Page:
If it's your first time to Paris, you'll probably want to spend some time at the world-renowned Eiffel Tower, the Louvre and Notre-Dame, but don't miss out on other notable city jewels such as the Musée d'Orsay, the Luxembourg Gardens or Le Marais. Here is a checklist so you don't miss anything special. Also checkout our breakfast places in Paris.
The Pont Alexandre III stands as an emblematic example of Beaux-Arts style with breathtaking views of the sparkling Seine River below.
Inaugurated on the occasion of the 1900 Universal Exhibition, the bridge commemorates the signing of the Franco-Russian Alliance of 1892 and connects the Invalides to the Grand Palais and Petit Palais. The ornate reliefs at the center of the bridge’s arches further reference Franco-Russian relations depicting the Nymphs of the Seine and Nymphs of the Neva.
Located in the heart of the 6th arrondissement, the Jardin du Luxembourg fuses together Italian, French, and English landscape design over its nearly 60 acres of gardens. Marie de’ Medici, the former Queen of France, longed for a palace and garden that resembled those of her childhood in Florence, thus commissioning the grounds in 1612.
Overlooking the Seine River on Île de la Cité, this Rayonnant-style marvel holds Europe’s largest surviving medieval hall, Salle des Gens d’Armes. La Conciergerie's imposing structure details the craftsmanship of Gothic architects through its vaulted ceilings and soaring towers. While its impressive structure exudes an air of nobility, its past reveals a much more brutal reality.
A masterclass on Gothic style, the jaw-dropping Sainte-Chapelle roots connect back to the reign of King Louis IX. The chapel was commissioned in 1238 to hold the king’s collection of Passion relics, including the Christ's Crown of Thorns.
In its 120 years of existence, the Moulin Rouge has seen showbiz stars, musicians, actors and stately names pass through its doors. And, tourists aside, this cabaret venue is also iconic for Parisians, who go more for the club scene at The Machine and rooftop Bar à Bulles that lie within.
The Palais Garner is a 2,000-seat auditorium and the very pinnacle of Parisian opulence – from the classical sculptures on its exterior to the mirrors, marble and parquet flooring of the Grand Foyer. There’s also the Grand Escalier, all red satin and velvet boxes, plus the library, museums and emperor’s private salons.
If there’s one place in Paris you can unapologetically whip out that selfie stick, it’s the Place du Trocadéro. The wide promenade at the center of Palais de Chaillot offers sweeping views of the iconic Eiffel Tower and sloping Jardins du Trocadéro below.
Quite possibly the most famous man-made structure in the world, the Eiffel Tower was originally erected as a temporary exhibit for the Exposition Universelle of 1889. It provides heart-stopping views over Paris and is visible from most vantage points across the city. Aside from the new glass floor installed in 2014, which truly messes with your perception if you’re brave enough to walk across it, there’s also a panoramic champagne bar on the third floor, a brasserie and a Michelin-starred restaurant. At night, the Eiffel’s girders sparkle like fairy lights on a Christmas tree.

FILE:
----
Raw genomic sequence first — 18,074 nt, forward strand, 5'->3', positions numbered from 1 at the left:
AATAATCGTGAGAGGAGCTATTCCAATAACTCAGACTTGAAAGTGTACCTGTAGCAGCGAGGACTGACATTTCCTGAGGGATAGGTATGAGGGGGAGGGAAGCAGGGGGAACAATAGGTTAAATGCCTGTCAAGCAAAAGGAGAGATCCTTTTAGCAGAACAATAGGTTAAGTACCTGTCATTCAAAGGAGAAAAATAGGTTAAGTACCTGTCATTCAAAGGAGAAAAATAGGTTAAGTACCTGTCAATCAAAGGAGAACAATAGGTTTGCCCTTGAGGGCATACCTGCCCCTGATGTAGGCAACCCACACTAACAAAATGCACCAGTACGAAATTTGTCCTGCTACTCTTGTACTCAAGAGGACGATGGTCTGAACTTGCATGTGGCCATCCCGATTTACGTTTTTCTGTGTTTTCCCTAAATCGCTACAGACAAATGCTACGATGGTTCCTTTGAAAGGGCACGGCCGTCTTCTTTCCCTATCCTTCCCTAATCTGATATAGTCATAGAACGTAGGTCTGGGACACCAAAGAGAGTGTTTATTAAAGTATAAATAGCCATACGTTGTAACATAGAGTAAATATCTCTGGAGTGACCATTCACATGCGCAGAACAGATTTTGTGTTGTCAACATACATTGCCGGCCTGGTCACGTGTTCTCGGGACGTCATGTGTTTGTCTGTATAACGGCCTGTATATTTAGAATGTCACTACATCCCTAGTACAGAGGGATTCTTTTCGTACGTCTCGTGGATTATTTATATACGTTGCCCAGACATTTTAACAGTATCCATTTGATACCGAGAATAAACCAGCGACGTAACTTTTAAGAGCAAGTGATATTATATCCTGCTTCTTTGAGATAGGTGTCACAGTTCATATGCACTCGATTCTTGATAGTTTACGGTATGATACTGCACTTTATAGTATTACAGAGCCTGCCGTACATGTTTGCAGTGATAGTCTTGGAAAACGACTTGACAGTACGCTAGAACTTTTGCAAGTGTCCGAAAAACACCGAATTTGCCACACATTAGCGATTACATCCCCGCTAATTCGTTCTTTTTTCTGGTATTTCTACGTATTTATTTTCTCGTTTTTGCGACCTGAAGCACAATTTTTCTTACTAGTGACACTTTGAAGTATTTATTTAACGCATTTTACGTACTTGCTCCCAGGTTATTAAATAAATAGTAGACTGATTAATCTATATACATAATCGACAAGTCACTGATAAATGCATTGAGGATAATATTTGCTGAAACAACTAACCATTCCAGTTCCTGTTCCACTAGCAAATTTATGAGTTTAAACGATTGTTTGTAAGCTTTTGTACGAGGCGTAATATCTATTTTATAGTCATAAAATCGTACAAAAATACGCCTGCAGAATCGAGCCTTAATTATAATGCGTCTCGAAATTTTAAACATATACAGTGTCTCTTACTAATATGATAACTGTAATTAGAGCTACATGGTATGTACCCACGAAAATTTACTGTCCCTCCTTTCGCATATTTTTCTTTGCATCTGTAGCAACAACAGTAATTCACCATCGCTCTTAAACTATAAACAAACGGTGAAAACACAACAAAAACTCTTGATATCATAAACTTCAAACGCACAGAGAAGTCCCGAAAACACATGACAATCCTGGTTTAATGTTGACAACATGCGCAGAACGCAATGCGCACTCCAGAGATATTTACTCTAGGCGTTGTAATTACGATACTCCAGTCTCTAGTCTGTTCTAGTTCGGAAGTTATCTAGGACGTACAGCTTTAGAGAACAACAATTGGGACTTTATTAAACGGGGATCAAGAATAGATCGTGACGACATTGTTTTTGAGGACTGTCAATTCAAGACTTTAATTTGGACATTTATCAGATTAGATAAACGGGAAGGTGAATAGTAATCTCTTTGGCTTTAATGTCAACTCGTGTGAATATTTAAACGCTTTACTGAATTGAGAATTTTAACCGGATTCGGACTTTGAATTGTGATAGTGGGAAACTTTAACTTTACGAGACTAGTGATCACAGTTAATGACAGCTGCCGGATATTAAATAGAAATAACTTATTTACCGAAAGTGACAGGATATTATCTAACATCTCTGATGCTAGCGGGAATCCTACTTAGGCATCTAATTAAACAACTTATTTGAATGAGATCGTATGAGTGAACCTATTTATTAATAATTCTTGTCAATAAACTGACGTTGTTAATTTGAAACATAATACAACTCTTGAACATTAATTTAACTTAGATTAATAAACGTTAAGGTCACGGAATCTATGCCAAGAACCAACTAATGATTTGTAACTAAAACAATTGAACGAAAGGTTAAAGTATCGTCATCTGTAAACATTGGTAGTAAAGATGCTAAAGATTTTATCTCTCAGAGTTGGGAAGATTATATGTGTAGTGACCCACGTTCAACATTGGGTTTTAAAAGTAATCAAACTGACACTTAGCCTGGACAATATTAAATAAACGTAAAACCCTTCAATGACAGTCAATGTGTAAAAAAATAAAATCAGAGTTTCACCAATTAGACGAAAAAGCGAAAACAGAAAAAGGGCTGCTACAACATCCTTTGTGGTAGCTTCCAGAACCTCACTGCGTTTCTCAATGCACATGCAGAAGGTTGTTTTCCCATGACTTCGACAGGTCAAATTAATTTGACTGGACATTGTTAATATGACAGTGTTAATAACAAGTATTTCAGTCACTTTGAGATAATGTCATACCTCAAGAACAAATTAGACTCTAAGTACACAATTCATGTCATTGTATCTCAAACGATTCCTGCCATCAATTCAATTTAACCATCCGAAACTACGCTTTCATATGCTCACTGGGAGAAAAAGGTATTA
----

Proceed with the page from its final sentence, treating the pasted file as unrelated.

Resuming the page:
Only in Paris could a cemetery be considered an astonishing tourist attraction. With nearly 110 acres of cobblestone pathways, cascading trees, and commanding burial chambers, the Père-Lachaise Cemetery is one of the most famous and beautiful burial grounds in the world. However, the graveyard wasn’t as beloved when it opened in 1804.
The old Belle Époque Orsay train station was converted into the Musée d’Orsay in 1986 to house one of the world’s largest collections of Impressionist and Post-Impressionist art. Aside from works by Monet, Renoir, van Gogh and Toulouse-Lautrec, you’ll find a dapper collection of decorative arts from the Art Nouveau era and a wide range of 19th-century sculpture. Digest it all with a coffee in the café behind the museum’s giant transparent clock.
Designed by Jacques-Germain Soufflot in 1757, the Panthéon began as a replacement for the original Church of Sainte-Geneviève on the same site. The soaring dome and Corinthian columns of Soufflot's neoclassical design pay homage to the original Roman Pantheon.
Covered in copper-gilded ornamentations and intricate sculptures, the Palais Garnier stands as an opulent symbol of Paris’s appreciation and respect towards the arts. Emperor Napoleon III commissioned Charles Garnier to construct a theatre from the Paris Opera and Paris Ballet in 1861. The opera house's lavish design includes the infamous Grand Staircase and gilded auditorium, where you may just catch a glimpse of the "Phantom of the Opera."
The Fondation Louis Vuitton’s 11 ultra-sleek galleries opened in the Bois de Boulogne in 2014. Since then, Frank Gehry’s astonishing building has played host to a rotating programme of shows by high-profile modern and contemporary artists.
One of the most historic markets in Paris, Marché d’Aligre has survived revolutions, riots and waves of gentrification. But whatever tribulations come their way, the vendors continue to flog their second-hand garments, bric-à-brac and cheap food on this stretch near Bastille.
When Dutch artist Ary Scheffer built this small villa in 1830, the area teemed with composers, writers and artists. Novelist George Sand was a guest at Scheffer’s soirées, along with Chopin and Liszt. The museum is mainly dedicated to Sand, but also displays Scheffer’s paintings and other mementoes from the Romantic era.